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Bitesize Biography – Girolamo Savonarola

By Douglas Bond & Douglas McComas
January 2015 | Review by Kerry Orchard
  • Publisher: EP Books
  • ISBN: 978-1-78397-001-8
  • Pages: 144
  • Price: 6.99

Book Review

Bitesize Biography – Girolamo Savonarola
Douglas Bond & Douglas McComas
EP Books
144, £6.99
ISBN: 978-1-78397-001-8
Star Rating: 3

Girolamo Savonarola

Douglas Bond & Douglas McComas

EP Books, 144 pages, £6.99, ISBN: 978-1-78397-001-8

Prior to reading this book, the name Girolamo Savonarola was known to me, but the more I read, the more I realised how much more there was to learn.

The Bitesize Biographyseries performs a valuable service of bringing us up to scratch with our church history. The authors, Douglas Bond and Douglas McComas, have done their research well and write in a clear and interesting way.

What does one make of the subject of the book? Savonarola was of a generation before Luther and an outspoken critic of (though never leaving) the Roman Catholic Church.

His was a prophetic voice, majoring on condemnation of the sin of the political and church leaders and the dissolute lifestyle of 15th century Florence. He was, perhaps, a Jeremiah or John the Baptist of his day, thundering out a fiery message of repentance and condemnation. Martin Luther, for one, held him in high regard.

He is an enigmatic figure, though clearly brave and incorruptible. What is one to make of his emphasis on prophecy (of the foretelling sort) and his immersion in the politics of the day? He lived over 500 years ago and, crucially, before the Reformation cleared away the fog of sacramentalism. It is easy to pick faults from our vantage point in the 21st century.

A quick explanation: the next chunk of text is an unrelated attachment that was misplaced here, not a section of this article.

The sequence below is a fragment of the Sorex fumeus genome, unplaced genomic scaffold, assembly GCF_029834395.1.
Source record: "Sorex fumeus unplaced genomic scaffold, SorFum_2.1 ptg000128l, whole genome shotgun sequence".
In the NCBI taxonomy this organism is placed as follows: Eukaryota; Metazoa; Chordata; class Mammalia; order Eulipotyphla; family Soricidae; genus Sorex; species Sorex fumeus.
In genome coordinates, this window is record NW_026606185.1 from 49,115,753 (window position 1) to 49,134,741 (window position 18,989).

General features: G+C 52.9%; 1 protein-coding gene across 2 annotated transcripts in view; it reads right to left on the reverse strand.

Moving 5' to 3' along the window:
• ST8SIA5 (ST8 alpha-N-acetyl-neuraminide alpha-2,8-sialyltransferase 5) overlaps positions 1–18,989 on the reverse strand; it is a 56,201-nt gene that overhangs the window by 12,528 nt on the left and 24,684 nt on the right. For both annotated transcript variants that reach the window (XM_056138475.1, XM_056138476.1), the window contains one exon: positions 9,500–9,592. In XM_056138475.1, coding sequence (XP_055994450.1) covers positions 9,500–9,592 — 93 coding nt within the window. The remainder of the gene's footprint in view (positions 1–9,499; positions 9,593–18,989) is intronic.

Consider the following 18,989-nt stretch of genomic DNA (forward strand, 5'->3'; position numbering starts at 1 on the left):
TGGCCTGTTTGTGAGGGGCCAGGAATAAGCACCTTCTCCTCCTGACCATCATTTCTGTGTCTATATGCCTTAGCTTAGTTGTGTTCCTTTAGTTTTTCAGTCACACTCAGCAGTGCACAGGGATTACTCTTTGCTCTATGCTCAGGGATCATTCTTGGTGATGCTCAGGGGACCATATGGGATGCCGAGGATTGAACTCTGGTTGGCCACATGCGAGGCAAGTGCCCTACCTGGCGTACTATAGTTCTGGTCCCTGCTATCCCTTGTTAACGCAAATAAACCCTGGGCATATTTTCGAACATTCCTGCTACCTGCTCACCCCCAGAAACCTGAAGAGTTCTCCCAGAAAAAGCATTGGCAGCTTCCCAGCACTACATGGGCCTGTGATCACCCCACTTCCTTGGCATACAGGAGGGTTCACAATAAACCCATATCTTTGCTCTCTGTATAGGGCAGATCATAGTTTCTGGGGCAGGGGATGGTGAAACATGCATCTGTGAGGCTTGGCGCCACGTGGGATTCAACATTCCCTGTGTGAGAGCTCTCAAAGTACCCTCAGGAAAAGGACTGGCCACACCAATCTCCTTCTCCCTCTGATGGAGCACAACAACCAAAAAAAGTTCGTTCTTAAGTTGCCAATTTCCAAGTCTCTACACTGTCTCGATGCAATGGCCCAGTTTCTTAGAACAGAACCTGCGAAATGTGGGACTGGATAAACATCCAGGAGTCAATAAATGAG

The authors suggest that, in his final days, Savonarola seemed to attain a clearer understanding of the grace of the gospel before bravely dying a martyr’s death.

So was he a born-again Christian, who, under God, helped pave the way for the great European Reformation and revival? I believe so, but this book is careful not to eulogise its subject, making clear how Savonarola made serious mistakes.

Yet, in an era when Scripture’s message was largely hidden, he preached the message of the Bible. Hebrews 11 reminds us of many men and women of faith with feet of clay.

Who should read this book? It might confuse an unbeliever and even a young Christian. A mature Christian could read it with profit.

Kerry Orchard



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